Polyacrylic acid and its derivatives are used in disposable diapers. Acrylic acid is also the main component of Superadsorbent Polymers (SAPs), cross-linked polyacrylates that can absorb and retain more than 100 times of their own weight in liquid. The US Food and Drug Administration authorised the use of SAPs in packaging with indirect food contact. [5][6]

Detergents often contain copolymers of acrylic acid that assist in sequestering dirt.[2] Cross-linked polyacrylic acid has also been used in the processing of household products, including floor cleaners. PAA may inactivate the antiseptic chlorhexidine gluconate.[7]

The neutralized polyacrylic acid gels are suitable biocompatible matrices for medical applications such as gels for skin care products. PAA films can be deposited on orthopaedic implants to protect them from corrosion. Crosslinked hydrogels of AA and gelatin have also been used as medical glue.

Other applications involve paints and cosmetics. They stabilize suspended solid in liquids, prevent emulsions from separating, and control the consistency in flow of cosmetics. Carbomer codes (910, 934, 940, 941, and 934P) are an indication of molecular weight and the specific components of the polymer. For many applications PAAs are used in form of alkali metal or ammonium salts, e.g. sodium polyacrylate.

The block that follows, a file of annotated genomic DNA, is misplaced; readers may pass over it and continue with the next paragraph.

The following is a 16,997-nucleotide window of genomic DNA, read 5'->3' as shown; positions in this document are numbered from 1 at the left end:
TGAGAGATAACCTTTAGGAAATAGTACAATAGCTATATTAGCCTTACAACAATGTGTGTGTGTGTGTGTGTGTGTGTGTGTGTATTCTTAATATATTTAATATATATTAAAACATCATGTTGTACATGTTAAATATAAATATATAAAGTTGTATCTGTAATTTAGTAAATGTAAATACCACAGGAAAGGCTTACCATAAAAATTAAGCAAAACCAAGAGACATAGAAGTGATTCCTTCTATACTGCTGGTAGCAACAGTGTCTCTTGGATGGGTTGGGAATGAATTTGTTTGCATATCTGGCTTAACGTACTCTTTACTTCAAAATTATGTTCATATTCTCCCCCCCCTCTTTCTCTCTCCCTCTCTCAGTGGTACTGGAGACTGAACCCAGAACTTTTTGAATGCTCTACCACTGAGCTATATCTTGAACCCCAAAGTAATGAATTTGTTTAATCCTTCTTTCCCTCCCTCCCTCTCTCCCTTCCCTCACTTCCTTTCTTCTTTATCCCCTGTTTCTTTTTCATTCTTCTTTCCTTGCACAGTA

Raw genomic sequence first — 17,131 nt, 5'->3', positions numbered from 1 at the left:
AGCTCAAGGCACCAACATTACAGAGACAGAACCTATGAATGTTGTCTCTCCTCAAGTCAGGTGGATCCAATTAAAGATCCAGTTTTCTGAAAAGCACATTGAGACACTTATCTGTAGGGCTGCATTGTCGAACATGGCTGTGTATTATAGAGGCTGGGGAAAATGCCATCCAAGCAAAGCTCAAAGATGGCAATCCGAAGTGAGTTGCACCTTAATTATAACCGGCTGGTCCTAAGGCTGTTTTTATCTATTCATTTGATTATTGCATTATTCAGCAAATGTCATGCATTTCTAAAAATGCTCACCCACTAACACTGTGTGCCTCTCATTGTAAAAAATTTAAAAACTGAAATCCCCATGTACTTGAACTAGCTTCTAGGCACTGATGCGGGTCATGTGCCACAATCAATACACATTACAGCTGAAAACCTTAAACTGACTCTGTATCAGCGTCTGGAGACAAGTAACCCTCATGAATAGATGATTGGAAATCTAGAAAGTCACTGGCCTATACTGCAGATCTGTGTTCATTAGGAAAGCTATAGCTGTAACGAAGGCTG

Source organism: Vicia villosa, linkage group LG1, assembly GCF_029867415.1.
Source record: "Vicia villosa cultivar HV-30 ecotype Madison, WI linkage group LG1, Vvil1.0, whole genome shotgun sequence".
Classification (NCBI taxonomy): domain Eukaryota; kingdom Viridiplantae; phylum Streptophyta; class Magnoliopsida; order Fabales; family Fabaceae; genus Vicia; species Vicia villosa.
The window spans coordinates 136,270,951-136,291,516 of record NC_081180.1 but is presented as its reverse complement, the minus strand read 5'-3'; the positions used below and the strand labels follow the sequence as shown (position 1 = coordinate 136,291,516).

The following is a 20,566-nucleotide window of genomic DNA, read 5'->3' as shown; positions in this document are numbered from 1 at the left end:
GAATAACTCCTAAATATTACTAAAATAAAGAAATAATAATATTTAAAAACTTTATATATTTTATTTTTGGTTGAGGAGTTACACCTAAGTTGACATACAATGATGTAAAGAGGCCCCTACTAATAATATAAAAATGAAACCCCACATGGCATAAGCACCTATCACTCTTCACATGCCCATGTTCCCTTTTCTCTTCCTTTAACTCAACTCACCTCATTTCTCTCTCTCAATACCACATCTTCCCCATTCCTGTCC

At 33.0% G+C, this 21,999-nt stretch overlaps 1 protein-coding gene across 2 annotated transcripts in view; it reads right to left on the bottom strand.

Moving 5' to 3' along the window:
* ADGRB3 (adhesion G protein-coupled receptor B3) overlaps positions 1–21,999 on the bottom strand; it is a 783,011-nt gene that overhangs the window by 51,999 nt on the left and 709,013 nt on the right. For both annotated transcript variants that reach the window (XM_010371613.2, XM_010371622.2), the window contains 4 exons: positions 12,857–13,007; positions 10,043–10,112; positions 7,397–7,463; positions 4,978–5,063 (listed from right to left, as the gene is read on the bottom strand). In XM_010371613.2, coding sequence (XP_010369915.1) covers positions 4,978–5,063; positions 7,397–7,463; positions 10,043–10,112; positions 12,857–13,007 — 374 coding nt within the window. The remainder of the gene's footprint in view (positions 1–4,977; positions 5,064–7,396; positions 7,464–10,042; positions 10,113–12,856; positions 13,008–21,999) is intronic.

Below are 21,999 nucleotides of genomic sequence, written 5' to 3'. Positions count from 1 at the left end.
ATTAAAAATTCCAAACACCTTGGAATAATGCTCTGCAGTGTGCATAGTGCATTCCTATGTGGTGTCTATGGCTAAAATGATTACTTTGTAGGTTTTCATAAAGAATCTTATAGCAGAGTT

Emerging applications[edit]

Hydrogels derived from PAA have attracted much study for use as bandages and aids for wound healing.[8]

See also[edit]


  1. ^ "Polyacrylic acid_msds".
  2. ^ a b c d e Ohara, Takashi; Sato, Takahisa; Shimizu, Noboru; Prescher, Günter; Schwind, Helmut; Weiberg, Otto; Marten, Klaus; Greim, Helmut (2003). "Acrylic Acid and Derivatives". Ullmann's Encyclopedia of Industrial Chemistry. Weinheim: Wiley-VCH. doi:10.1002/14356007.a01_161.pub2.
  3. ^ Vitaliy V Khutoryanskiy, Georgios Staikos (2009) https://books.google.com/books?id=6vOLVWUSebYC&pg=PR5
  4. ^ Nurkeeva, Zauresh S; Khutoryanskiy, Vitaliy V; Mun, Grigoriy A; Sherbakova, Marina V; Ivaschenko, Anatoliy T; Aitkhozhina, Nazira A (2004). "Polycomplexes of poly(acrylic acid) with streptomycin sulfate and their antibacterial activity". European Journal of Pharmaceutics and Biopharmaceutics. 57 (2): 245–9. doi:10.1016/S0939-6411(03)00149-8. PMID 15018981.
  5. ^ Orwoll, Robert A.; Yong, Chong S. (1999). "Poly(acrylic acid)". In Mark, James E. (ed.). Polymer Data Handbook. Oxford University Press, Inc. pp. 252–253. ISBN 978-0195107890.
  6. ^ "Acrylates". The Macrogalleria. Polymer Science Learning Center. 2005. Retrieved 2015-06-25.
  7. ^ Kaiser, Nancy; Klein, Dan; Karanja, Peter; Greten, Zachariah; Newman, Jerry (2009). "Inactivation of chlorhexidine gluconate on skin by incompatible alcohol hand sanitizing gels". American Journal of Infection Control. 37 (7): 569–73. doi:10.1016/j.ajic.2008.12.008. PMID 19398245.
  8. ^ Mogoşanu, George Dan; Grumezescu, Alexandru Mihai (2014). "Natural and synthetic polymers for wounds and burns dressing". International Journal of Pharmaceutics. 463 (2): 127–136. doi:10.1016/j.ijpharm.2013.12.015. PMID 24368109.